Each week (except last week) we take a quick, cautious look at what's going on with televised cooking. This week: Worst Cooks in America, a one-hour documentary about Arizona, Sundays at 9 p.m. on the Food Network.
Imagine a competition in which the worst cooks in America -- let's call it three homeless teens, two Wall Street guys, a club kid, and my sister -- think up the worst food in America, cook the worst food in America, plate the worst food in America, and then walk the worst food in America to a table of judges that contains Bobby Flay. And then Bobby Flay eats the worst food in America.
But that's not this show at all.
Not at all. Instead of a banker stuffing raw hamburger and cherry tomatoes into a waffle cone and making Bobby Flay eat it, we simply have bad cooks who want to cook better, which is everyone I've ever known, pretty much.
The contestants auditioned in cities across America.
Yes, while armed with containers of their worst food, a selection process so easy to game it amazes me that the controversy hasn't torn apart mid-level cable television. For example, the worse your food is, the better chance you have of getting on the show, so
You make hot dog soup.
You serve boiled offal with plum sauce, you squirt aerosol cheese on microwaved fish, you make a meat soufflé for the very first time from a recipe based entirely on your gut feelings about meat soufflés. Also, cities across America? Do we always need cities across America? This show did not need cities across America.
So, what's the show like?
So far, it's good. Forget everything I said before. You'll like this show. Imagine people who can't cook being spun into kitchen stadium, naked. I watched the premiere episode. Bobby Flay told everybody to cook anything they wanted in 45 minutes, in this huge kitchen, with all these refrigerators, with all these lights, with all this meat, with all of America watching, and everybody just died. They couldn't believe what was going on. Their minds were completely vaporized. It was like they were pushed into a dirt arena and told they better start killing people FAST. One guy looked around for a dishwasher to cook his fish in, one woman made a sandwich, another woman cut a bell pepper with scissors. This was really fun, high-class television. Laughing at these people.
Isn't there another judge, too? A famous one?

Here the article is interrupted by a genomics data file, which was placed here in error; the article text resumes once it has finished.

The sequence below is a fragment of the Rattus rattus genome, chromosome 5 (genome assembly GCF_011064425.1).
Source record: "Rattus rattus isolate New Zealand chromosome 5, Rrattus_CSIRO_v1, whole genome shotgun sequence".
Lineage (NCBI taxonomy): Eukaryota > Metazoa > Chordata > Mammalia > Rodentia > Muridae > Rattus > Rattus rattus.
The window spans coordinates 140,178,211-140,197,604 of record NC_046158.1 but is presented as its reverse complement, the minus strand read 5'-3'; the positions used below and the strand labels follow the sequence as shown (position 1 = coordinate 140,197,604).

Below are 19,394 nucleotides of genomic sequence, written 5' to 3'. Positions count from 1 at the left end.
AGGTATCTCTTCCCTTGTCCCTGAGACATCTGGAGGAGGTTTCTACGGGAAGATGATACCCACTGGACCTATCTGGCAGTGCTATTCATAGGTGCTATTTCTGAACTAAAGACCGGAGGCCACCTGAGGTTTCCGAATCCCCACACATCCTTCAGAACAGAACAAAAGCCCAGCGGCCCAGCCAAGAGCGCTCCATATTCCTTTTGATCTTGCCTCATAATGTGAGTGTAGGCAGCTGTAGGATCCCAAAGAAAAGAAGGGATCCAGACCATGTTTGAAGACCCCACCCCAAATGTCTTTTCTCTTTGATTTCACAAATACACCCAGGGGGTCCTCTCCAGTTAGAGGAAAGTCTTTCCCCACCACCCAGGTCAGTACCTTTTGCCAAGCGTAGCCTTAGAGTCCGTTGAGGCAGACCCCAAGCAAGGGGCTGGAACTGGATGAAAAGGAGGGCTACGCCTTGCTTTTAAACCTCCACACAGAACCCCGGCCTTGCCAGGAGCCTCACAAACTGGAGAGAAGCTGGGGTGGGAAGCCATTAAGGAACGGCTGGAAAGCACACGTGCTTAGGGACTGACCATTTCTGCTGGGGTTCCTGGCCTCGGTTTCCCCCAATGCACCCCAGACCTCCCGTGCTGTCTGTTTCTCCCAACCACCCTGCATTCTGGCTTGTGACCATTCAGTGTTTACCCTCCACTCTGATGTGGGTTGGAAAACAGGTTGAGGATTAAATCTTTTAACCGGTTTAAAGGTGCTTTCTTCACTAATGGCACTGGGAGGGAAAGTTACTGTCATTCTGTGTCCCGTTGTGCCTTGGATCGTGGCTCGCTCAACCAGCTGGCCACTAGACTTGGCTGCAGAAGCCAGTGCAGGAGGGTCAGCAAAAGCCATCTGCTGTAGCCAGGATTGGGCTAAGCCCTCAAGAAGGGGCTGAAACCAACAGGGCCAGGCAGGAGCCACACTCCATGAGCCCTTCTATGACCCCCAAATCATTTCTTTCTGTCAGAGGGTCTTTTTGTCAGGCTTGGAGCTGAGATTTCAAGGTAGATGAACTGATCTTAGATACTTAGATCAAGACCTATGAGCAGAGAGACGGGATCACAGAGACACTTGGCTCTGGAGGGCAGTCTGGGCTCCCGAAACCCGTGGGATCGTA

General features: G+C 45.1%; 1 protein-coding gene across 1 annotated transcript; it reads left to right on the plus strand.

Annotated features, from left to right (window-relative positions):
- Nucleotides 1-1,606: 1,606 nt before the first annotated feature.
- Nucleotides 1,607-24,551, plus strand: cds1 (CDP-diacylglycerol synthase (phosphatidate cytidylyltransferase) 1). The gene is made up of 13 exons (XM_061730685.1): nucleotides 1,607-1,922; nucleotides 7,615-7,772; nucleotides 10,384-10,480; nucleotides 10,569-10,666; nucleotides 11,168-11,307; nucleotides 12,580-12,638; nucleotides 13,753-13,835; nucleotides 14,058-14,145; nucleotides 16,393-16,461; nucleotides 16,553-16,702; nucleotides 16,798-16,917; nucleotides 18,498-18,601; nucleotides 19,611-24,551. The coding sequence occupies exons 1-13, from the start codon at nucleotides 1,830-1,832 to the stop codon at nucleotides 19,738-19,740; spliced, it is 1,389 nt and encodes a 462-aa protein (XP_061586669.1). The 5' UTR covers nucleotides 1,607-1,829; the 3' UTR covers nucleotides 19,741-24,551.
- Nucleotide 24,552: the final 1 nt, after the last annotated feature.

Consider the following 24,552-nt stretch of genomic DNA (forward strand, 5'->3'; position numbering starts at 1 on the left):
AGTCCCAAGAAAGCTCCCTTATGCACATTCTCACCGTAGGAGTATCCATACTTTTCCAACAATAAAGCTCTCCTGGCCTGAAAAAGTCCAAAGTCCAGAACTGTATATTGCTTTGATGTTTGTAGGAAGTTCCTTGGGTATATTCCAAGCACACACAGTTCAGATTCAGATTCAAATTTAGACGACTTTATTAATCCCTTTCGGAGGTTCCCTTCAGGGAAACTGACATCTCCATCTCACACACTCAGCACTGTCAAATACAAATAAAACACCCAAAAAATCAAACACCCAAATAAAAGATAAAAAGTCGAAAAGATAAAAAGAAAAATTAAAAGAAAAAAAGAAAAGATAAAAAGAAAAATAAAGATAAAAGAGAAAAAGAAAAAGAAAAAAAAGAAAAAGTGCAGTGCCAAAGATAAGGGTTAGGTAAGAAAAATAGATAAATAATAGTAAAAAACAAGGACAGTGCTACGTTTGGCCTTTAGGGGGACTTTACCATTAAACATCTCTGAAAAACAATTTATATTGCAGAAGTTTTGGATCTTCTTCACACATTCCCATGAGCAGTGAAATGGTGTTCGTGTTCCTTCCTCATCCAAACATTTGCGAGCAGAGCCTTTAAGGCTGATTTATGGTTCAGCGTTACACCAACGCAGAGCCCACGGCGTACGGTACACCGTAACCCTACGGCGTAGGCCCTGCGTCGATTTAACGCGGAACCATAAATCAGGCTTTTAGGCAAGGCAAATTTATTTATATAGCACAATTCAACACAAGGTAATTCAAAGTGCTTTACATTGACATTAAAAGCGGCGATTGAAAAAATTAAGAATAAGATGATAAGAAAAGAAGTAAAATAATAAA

Yes, the one with the white-blond hair that goes out from the side of her head, electrically, like it's reaching back to the 1980s, reaching back to a time when someone might have said in a moment of kindness that is was fashionable. Not Guy Fieri.
Her name is Anne Burrell. The contestants are then split into teams chosen by the judges.
I'd forgotten about that, but yes. You've seen the show.
And then the judges show their teams how to cook pancakes.
That was just in the premiere. It was nice to see Bobby cook pancakes. It was like we were watching the Food Network.
But I didn't see Guy Fieri.
Then everybody loses their shit again because they have to cook the exact same pancakes as the judges?
Utter pandemonium. You'd think they were asked to land planes. If you think it's funny watching a trained chef cook risotto for Gordon Ramsay while sobbing and wailing -- and that is hysterical, and I love it -- try watching a court-reporting student make pancakes in 45 minutes without looking at the back of a box. They also made bacon and eggs. It ruined them.
Presumably the food gets tougher. I mean, pancakes.
Exactly. For the second show, which aired this weekend and which I didn't watch, because then I would have watched TWO successive episodes of a competition cooking show, they apparently pulled their own noodles. I don't even know what that means.
It's a cooking show with people who suck at cooking. They should have more people who suck at cooking on the Food Network. It's a nice angle. It's something to be proud of.
Previously, Michael Leaverton watched:
Bama Glama, the show all Alabama loves to fight over in comment threads